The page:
A recent National Highway Traffic Safety Administration study revealed progress in an alarming trend. The report provided much-needed and promising news involving male and female drivers and the literal and figurative impact of post-car accidents.
“Female Crash Fatality Risk Relative to Males for Similar Physical Impacts” revealed a reduction in female motor vehicle deaths while driving car models manufactured starting in 2000. The gap between male and female fatality risks dropped from 18 percent to 6.3 percent from 2010 to 2020, with the latter half of the decade dropping to 2.9 percent.
The smaller statistic moves women closer to the number of men dying in motor vehicle accidents with similar physical impacts. In addition, recently implemented Federal Motor Vehicle Safety Standards and educational campaigns promoting seat belts and airbags.
Advanced seatbelts are cited for playing a role in fatality disparities based on gender, dropping to 6.1 percent. An increase in use helps as well. Model year cards from 2010 to 2020 saw 83 percent of occupants buckling up compared to 33 percent in vehicles manufactured back to 1960. Cars with dual airbags have also reduced the fatality risk for women.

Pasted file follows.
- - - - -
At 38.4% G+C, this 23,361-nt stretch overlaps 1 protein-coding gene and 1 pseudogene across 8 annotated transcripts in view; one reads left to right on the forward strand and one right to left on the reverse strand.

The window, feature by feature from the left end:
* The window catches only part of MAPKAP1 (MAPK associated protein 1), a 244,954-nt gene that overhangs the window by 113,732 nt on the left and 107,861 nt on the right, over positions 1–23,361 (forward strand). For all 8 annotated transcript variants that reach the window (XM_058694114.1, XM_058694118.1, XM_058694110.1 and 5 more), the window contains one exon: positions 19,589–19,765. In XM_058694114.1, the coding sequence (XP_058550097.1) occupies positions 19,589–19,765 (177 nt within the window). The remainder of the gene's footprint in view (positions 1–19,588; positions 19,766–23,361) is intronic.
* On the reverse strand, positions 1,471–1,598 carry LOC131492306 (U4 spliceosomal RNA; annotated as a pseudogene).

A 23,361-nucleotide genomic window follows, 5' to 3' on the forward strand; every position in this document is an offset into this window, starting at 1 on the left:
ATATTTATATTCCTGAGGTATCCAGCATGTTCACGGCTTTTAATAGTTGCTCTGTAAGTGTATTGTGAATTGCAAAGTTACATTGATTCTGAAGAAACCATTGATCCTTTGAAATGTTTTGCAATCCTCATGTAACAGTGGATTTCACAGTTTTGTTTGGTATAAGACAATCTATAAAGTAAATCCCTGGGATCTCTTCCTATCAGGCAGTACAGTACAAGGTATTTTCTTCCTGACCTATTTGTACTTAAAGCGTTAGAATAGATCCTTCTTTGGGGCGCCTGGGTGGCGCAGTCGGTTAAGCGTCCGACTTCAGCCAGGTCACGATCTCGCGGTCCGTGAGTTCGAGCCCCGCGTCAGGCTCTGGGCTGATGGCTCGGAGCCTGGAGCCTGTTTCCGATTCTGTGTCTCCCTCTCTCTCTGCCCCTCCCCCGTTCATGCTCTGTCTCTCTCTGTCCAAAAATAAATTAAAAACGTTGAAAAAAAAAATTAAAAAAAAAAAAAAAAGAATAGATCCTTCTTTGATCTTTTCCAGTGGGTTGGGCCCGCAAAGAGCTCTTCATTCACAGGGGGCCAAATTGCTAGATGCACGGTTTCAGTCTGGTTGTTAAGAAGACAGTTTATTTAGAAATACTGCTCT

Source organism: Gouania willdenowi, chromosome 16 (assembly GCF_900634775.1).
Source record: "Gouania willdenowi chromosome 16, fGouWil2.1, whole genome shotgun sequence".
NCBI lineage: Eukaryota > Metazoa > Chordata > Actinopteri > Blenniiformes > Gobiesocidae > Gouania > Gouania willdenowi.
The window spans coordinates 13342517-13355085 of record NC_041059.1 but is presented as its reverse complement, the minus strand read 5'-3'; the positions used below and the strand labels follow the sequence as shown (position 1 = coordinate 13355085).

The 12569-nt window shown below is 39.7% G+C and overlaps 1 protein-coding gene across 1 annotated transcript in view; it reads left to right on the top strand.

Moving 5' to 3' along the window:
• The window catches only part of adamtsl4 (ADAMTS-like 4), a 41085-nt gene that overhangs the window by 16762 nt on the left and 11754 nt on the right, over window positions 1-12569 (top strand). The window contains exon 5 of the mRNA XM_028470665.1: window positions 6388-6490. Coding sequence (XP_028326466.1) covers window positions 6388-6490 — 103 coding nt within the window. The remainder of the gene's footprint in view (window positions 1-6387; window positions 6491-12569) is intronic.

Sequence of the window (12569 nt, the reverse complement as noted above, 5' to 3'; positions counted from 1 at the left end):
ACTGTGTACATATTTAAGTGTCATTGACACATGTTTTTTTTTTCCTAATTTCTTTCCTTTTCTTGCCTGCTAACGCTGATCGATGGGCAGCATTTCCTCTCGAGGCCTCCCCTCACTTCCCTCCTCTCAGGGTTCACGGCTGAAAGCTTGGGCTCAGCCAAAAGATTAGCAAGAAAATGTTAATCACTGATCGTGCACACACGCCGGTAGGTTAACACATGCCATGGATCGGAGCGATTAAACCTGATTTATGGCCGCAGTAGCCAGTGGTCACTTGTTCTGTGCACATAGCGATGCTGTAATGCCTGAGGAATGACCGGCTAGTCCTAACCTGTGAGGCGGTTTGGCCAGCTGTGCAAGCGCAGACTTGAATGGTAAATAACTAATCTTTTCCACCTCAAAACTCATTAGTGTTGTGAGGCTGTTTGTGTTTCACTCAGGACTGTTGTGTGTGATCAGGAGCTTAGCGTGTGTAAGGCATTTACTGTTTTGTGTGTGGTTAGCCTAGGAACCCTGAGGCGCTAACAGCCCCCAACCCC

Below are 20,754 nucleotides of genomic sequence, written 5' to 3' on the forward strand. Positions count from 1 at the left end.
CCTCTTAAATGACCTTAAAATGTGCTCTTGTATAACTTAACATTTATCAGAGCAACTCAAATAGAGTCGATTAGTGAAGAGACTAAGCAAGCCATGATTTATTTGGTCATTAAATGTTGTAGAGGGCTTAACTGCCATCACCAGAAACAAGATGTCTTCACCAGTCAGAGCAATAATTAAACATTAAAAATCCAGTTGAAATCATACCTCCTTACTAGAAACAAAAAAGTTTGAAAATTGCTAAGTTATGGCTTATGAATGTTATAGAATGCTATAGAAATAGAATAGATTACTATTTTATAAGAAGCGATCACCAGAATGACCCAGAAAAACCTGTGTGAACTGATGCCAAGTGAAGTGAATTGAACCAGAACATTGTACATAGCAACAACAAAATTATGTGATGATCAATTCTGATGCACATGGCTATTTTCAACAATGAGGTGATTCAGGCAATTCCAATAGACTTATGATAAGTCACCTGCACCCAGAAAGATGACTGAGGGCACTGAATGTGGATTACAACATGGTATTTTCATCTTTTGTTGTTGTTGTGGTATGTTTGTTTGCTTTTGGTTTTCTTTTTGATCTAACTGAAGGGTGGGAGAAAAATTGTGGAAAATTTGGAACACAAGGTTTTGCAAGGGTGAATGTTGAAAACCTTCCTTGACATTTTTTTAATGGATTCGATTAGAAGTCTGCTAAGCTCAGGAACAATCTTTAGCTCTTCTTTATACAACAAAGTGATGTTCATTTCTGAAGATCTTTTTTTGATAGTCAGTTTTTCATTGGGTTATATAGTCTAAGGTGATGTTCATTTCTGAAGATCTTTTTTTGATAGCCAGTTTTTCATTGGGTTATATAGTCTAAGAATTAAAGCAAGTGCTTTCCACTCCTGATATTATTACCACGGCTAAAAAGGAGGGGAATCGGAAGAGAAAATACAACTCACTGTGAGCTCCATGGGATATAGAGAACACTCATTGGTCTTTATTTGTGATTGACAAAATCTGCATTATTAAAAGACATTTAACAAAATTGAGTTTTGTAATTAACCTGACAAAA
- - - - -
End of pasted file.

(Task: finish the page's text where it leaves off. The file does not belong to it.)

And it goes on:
The agency is also taking steps to eliminate crash outcomes for the two genders.
- Crash test dummies, once exclusively replicating the male body, will be replaced with biofidelic versions
- Computer modeling to evaluate the effects of collisions on various types of body shapes and sizes
- Studying the degree to which sex disparities exist in similar crashes
- Evaluated new safety standards to wipe out any remaining differences
Regardless of size, body type, and gender, the death of a loved one in a preventable car accident represents a tragic milestone. Grieving family members want questions answered and justice to prevail. That is where a skilled personal injury attorney can help.